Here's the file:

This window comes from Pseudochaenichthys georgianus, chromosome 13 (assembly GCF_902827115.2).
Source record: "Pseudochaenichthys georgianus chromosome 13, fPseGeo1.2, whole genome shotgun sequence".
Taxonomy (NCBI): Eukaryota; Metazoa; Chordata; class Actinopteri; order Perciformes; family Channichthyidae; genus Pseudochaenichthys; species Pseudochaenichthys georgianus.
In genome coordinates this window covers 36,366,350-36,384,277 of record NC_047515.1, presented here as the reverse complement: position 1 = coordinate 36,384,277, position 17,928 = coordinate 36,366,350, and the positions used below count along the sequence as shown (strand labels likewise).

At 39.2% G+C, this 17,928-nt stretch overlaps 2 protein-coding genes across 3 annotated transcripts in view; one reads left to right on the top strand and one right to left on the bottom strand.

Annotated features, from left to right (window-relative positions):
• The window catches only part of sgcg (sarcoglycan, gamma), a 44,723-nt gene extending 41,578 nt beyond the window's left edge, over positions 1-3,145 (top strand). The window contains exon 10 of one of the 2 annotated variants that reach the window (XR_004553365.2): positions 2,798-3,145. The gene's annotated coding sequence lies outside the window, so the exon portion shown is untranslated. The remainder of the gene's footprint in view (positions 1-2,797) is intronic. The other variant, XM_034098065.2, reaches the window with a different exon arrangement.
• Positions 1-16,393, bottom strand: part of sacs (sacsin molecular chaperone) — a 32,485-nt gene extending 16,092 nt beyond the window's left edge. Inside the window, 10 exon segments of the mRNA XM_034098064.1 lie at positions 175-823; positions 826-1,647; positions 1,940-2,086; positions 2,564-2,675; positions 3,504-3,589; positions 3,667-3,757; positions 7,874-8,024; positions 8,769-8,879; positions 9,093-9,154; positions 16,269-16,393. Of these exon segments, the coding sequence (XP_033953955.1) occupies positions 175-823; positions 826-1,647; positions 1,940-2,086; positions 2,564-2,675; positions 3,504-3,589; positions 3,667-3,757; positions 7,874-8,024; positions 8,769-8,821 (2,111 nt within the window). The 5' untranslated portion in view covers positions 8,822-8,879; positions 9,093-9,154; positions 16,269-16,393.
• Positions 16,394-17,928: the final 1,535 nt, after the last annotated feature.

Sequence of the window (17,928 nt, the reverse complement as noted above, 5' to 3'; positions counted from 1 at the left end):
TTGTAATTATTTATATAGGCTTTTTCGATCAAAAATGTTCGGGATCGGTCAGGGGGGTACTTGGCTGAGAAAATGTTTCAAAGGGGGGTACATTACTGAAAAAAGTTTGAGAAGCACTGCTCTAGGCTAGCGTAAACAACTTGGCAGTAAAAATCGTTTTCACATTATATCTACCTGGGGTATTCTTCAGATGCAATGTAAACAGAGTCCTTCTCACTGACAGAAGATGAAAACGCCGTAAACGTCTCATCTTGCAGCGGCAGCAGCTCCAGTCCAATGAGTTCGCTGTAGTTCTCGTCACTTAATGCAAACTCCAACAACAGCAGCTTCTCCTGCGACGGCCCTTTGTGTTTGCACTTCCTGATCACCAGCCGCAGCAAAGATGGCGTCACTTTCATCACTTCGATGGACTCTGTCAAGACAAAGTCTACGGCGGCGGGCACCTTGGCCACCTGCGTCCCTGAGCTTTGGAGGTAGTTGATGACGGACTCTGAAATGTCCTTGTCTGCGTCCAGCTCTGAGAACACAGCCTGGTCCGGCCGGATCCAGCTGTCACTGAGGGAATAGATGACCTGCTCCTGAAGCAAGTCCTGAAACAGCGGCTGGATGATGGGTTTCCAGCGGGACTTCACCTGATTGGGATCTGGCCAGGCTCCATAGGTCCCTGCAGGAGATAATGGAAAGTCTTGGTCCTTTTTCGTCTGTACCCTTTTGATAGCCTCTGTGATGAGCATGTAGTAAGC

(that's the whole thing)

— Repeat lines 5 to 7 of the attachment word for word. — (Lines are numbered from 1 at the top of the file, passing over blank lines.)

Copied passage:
At 39.2% G+C, this 17,928-nt stretch overlaps 2 protein-coding genes across 3 annotated transcripts in view; one reads left to right on the top strand and one right to left on the bottom strand.

Annotated features, from left to right (window-relative positions):
• The window catches only part of sgcg (sarcoglycan, gamma), a 44,723-nt gene extending 41,578 nt beyond the window's left edge, over positions 1-3,145 (top strand). The window contains exon 10 of one of the 2 annotated variants that reach the window (XR_004553365.2): positions 2,798-3,145. The gene's annotated coding sequence lies outside the window, so the exon portion shown is untranslated. The remainder of the gene's footprint in view (positions 1-2,797) is intronic. The other variant, XM_034098065.2, reaches the window with a different exon arrangement.